Prayer Horse (2008), 91.44cm X 137.16cm, surface Masonite board. Oil paint, sold
Around 2000 I started taking an interest in Buddhist learning. I travelled to Dharmsala and visited Buddhist temples and other places of interest. I started reading about Buddhism and was inspired to make several paintings with Buddhist subjects over the last 20 years.
When I visited the city of Dharamshala, prayer flags danced in the air everywhere. I asked people exactly what the meaning of these flags was. I was told that the wind would carry the prayers with the wishes of Tibetan devotees that were printed on the multicoloured flags. I noticed that, aside from elaborate Tibetan script, there was a horse printed on the flags. The flags were in colours of Tibetan goddesses, red, green, yellow, white, and blue. It was so cheerful to see the flags waving in the wind. I felt that people’s prayers surrounded me as they floated on the wind to travel around the world.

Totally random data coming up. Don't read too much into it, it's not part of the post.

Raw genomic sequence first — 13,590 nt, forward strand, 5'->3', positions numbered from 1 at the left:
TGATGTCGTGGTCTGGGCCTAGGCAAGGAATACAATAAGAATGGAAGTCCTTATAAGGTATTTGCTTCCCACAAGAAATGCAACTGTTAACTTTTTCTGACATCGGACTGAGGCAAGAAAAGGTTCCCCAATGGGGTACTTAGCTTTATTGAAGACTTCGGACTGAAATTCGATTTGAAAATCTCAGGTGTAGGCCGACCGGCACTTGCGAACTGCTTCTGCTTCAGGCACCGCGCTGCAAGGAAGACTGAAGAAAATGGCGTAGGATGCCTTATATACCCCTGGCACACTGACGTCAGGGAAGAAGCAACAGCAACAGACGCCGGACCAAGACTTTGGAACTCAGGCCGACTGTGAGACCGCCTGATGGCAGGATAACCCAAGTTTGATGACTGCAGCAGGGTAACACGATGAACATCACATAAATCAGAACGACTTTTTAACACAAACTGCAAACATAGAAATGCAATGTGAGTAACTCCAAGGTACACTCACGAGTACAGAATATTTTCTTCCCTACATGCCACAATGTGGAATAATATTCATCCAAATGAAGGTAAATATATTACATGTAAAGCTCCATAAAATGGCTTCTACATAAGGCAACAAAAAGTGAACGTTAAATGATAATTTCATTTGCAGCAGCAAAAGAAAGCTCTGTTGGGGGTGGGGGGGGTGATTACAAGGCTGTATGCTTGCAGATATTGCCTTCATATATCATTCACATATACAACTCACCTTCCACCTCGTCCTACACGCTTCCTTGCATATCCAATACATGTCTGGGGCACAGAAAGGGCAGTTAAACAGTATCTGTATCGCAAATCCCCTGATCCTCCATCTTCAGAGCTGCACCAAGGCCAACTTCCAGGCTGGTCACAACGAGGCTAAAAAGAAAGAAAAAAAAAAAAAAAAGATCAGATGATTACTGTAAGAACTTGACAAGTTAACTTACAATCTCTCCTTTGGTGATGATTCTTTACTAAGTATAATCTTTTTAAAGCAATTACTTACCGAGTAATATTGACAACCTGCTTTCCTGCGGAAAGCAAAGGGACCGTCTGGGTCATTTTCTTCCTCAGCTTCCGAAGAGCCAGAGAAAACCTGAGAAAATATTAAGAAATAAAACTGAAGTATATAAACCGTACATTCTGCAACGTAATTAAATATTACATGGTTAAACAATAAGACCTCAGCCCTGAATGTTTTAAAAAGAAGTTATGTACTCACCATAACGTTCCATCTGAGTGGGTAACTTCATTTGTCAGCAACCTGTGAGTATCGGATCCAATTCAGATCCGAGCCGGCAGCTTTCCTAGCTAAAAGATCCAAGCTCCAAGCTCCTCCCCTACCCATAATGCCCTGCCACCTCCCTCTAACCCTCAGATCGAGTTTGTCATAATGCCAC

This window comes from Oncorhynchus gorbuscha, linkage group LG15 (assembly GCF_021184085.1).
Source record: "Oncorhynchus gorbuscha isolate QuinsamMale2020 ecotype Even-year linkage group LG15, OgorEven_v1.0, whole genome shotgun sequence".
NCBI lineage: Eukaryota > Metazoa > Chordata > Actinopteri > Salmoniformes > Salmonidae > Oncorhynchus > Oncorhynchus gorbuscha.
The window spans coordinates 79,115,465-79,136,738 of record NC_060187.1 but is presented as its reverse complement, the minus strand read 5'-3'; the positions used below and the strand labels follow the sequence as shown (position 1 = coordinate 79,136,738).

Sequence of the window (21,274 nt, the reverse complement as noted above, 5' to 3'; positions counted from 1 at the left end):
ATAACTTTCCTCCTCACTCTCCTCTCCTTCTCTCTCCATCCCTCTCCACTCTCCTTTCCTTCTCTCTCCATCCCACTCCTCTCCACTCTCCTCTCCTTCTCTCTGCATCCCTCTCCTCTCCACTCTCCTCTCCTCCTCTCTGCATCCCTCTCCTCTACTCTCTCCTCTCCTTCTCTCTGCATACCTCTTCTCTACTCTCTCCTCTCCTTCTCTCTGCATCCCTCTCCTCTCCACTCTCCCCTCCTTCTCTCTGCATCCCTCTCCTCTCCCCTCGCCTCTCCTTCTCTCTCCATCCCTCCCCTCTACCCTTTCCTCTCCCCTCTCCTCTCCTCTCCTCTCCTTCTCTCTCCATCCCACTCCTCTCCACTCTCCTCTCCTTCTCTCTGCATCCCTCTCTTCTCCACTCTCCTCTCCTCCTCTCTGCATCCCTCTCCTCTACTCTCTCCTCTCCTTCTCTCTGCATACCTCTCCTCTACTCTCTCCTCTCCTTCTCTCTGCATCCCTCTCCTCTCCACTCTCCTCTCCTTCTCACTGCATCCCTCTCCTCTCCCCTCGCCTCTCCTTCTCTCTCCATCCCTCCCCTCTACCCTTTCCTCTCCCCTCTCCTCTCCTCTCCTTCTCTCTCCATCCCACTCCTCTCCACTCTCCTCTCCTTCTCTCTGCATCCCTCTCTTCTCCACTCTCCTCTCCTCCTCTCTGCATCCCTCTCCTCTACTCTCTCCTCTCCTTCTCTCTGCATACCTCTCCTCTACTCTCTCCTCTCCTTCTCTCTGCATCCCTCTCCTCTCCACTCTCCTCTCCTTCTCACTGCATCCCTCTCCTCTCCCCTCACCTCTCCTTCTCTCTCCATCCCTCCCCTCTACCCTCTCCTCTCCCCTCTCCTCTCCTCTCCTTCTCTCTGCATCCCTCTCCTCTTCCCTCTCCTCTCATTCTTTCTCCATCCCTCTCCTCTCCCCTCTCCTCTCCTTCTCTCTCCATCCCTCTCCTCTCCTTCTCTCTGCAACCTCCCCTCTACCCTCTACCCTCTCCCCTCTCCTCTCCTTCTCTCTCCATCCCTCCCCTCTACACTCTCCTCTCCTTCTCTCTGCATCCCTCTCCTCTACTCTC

My prayer horse is shown flying in the wind, its legs not touching the ground. It flies eager and happy, attached to strings with prayers to holy powers. The horse has bells that ring in the wind as it flies. Buddhist colours decorate the horse, each with its own special powers.
For me, all colours have their own power and energy. When I paint I keep that in mind and use these elements as a means to communicate the energy, mood, and thought behind a painting.
Painting is my meditation and gives me a break from the stress of my life. Painting is a prayer for peace and producing a painting is the answer fulfilled.
Flags flutter outside my studio in the often burning wind of New Delhi, reminding me of colour, travel, cool mountain air, red-robed monks and the humming of prayers.